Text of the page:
Dogs are, scientifically speaking, perfect beings. Not only are they born without original sin, they are born with what I believe St. Thomas Aquinas dubbed “Original Win.” Spiritually speaking, dogs are born in the bonus. A dog can commit two murders before it’s back down to even. (For reference, even Jesus could only commit one murder and some mild arson.)
Somewhere deep in our vast, boundless universe there is probably a sentient, symmetrically perfect, infinitely wise and kind cube composed of a metal so rare and beautiful that simply looking upon it would cause a mortal to weep — at the cube’s perfection, their newfound understanding of their own irredeemable flaws, and their rightful feeling of worthlessness in the cube’s presence.
As far as universal life form rankings go, that god cube is in second place. To dogs.
The point is, absolutely nothing we humans do can enhance the dog. We can only diminish it. That is especially true when it comes to naming dogs.
No good boy becomes a better boy by having a “cool” or “meaningful” name. No one loves your dog because you named it River, to represent your free spirit. They love it because it’s a dog. You could name it Dr. PeeButt McNazi. Doesn’t matter to them or me. It’s a dog.
So when a dog owner names their dog after a food or drink, because they for some reason feel the need to impose their comparatively mediocre personality (or who they wish they were) onto their glorious dog, which is like slapping an “I Brake for Nips” bumper sticker on a Rolls Royce, all they’re really doing is desperately trying to project what they want people to think of them.
And it’s (mildly) terrible.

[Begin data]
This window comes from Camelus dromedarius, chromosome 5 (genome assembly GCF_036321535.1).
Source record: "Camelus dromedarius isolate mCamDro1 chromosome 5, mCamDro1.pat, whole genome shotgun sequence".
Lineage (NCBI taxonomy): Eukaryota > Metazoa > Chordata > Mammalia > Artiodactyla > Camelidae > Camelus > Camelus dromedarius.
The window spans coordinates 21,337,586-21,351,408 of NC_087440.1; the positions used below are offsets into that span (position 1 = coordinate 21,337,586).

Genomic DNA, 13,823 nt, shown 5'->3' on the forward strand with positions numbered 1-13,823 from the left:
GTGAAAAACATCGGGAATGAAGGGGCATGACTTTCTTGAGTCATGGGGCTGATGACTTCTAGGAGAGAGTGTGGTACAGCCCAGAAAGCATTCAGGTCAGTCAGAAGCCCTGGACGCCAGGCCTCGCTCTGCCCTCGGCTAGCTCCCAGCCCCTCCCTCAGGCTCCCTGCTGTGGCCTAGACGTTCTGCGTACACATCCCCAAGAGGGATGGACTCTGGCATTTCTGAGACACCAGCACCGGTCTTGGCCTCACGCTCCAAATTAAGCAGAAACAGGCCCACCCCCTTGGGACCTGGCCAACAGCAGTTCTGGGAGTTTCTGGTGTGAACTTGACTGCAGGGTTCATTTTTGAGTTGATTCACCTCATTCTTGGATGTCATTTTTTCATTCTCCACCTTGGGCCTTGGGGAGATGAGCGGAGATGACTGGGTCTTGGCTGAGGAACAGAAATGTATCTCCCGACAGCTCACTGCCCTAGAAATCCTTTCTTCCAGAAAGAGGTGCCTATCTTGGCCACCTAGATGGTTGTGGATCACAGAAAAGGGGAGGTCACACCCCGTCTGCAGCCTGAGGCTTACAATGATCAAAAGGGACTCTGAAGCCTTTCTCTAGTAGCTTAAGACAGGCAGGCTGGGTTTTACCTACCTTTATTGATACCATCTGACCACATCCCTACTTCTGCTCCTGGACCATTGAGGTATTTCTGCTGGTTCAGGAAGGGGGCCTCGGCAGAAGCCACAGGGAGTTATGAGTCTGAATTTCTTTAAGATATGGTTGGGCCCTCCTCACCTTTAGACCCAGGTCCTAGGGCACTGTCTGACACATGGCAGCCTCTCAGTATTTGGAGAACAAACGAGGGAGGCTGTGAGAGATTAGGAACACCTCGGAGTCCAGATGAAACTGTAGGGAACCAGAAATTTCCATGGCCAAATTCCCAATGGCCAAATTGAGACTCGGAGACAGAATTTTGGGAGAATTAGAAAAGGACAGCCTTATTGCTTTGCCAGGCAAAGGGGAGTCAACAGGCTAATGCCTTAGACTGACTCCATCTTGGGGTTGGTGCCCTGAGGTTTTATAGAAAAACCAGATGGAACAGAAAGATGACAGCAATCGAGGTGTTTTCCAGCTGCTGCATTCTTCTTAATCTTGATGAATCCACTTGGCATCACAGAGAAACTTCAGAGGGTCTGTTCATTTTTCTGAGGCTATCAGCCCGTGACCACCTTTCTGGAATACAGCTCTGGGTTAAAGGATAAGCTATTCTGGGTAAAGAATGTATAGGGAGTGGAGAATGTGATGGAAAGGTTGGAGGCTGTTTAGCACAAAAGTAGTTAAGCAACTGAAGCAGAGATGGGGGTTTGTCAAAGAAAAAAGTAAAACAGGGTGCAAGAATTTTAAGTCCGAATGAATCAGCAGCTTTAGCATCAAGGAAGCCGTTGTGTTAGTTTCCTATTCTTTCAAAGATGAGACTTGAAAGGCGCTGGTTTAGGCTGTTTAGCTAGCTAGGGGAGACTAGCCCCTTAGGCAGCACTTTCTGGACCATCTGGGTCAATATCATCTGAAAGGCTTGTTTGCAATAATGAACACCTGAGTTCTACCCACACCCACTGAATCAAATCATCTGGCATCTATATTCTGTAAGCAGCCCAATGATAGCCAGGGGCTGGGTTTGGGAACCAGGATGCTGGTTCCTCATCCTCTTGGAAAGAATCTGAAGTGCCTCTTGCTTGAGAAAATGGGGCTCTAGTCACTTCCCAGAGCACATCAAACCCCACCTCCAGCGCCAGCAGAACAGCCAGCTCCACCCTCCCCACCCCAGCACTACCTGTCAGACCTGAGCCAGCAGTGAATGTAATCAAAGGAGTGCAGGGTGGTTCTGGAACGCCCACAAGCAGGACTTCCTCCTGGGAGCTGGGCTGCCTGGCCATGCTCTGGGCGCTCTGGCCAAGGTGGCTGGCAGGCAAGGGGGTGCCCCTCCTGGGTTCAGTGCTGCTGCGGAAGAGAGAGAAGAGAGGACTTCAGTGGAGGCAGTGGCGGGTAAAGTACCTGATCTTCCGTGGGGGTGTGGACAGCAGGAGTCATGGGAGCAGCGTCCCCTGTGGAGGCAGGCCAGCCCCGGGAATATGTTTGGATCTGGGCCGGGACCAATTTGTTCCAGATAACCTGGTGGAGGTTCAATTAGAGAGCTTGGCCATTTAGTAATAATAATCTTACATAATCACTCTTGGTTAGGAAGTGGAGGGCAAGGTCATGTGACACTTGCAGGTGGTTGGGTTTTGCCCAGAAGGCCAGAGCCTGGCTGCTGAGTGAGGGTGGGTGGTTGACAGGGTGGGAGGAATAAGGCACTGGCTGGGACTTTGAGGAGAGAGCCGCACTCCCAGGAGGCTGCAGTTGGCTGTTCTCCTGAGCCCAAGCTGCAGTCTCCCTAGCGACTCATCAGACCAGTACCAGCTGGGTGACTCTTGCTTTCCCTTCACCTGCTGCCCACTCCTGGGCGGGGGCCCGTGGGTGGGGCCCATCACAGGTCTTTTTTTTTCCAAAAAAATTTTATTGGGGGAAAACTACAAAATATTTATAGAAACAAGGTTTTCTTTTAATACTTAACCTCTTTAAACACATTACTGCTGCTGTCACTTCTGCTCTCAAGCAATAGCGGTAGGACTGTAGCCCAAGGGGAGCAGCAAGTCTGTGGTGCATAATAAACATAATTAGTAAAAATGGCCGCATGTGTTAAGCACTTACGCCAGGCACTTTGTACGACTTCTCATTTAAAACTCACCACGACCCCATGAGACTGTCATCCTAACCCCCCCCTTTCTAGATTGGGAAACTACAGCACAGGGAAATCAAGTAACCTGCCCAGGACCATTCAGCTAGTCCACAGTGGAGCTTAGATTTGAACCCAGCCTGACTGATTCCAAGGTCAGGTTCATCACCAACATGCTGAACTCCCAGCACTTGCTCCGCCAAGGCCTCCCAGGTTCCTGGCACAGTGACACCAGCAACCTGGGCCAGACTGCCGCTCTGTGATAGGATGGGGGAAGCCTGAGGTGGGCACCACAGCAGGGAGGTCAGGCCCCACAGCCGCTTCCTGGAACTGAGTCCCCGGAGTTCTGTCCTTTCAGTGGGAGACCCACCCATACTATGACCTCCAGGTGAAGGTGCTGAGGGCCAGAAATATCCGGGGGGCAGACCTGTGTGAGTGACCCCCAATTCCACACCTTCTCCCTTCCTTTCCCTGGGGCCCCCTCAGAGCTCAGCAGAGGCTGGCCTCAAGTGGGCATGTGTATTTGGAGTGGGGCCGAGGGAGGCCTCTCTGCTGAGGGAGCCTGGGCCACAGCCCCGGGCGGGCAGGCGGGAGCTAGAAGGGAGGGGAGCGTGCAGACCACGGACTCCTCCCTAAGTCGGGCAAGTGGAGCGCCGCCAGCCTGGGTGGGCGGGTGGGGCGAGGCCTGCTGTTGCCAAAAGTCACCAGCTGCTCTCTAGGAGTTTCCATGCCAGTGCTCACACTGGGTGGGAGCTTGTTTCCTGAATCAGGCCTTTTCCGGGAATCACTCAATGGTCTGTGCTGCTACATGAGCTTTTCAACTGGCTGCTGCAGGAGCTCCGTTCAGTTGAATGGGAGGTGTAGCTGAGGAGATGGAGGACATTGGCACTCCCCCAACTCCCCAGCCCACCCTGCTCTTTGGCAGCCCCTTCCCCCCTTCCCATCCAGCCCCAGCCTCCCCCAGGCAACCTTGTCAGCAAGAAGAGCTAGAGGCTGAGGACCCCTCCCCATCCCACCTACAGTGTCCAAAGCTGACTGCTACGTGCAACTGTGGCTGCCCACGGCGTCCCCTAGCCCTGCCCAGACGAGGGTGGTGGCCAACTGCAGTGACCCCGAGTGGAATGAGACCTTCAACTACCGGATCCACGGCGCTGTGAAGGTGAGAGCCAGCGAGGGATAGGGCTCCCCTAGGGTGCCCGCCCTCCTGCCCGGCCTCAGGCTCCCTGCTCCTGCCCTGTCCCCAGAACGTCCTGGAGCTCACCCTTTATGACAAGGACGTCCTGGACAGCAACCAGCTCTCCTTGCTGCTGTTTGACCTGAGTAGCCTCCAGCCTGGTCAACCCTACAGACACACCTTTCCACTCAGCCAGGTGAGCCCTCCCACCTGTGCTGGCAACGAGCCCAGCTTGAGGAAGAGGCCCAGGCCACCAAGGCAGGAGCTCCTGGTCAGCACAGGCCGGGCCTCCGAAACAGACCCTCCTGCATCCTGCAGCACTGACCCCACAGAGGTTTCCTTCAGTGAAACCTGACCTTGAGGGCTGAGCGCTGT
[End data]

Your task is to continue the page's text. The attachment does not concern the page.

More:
This was at its most apparent (and obnoxious) to me than when I was in college and a fraternity brother of mine named his dog Jaeger. Please take as much time as you need to cringe.
This guy did not drink copious amounts of Jagermeister, which would have at least made the name a little less aggressively stupid. He wasn’t even really all that much of a partier. He was just a nice, sweet, goofy guy who tried a little too hard to seem cool. (I could be describing myself here if you removed the first two adjectives, to be fair.)
But I guess he really, really wanted to convince random strangers who encountered him and his dog that he was quite the rascal and extremely willing to be sexually active. In his defense, calling out his dog’s name at the dog park is much easier than announcing to everyone there, “Excuse me, people of the dog park! I am very cool in case you were wondering!”
Every time he spoke his dog’s name it felt like I was listening to a guy packing an acorn unnecessarily rev his Harley-Davidson. Imagining him tell the name of his dog to girls he was flirting with caused me so much pain that I wished he would have instead just said, “My name’s Kyle and this is my dog. His name is, ‘I Like to Party and Sleep Around.'”
Bad food names aren’t only for attempted douchebaggery, though. Once at a dog park I heard a voice call out, “Pesto! Pessstttooooo!” and when I turned to look for the owner of that voice and the unfortunately named doggo the mental image I already had of her appeared in front of me in real life. A meticulously dressed hipster dripping with whimsy.
We get it, lady. You’re quirky. Adorkable. A modern gal who listens to old records while working as a freelance graphic designer on your MacBook Pro. Thank you, at least, for not naming your dog “Ukulele.”
For the love of God just give your dog a name. Don’t overthink it or try too hard. No Texas man’s man needs to name their dog Brisket. No basic girl needs to name their Chihuahua Rosé. If you name your dog Gelato you should be jailed.
Just call your dog Steve and let everyone know you’re cool, or whatever, by the fact that you’re a good dog owner. That speaks way more to your personality than naming an innocent animal that’s never done anything but love you “Sushi,” you monster.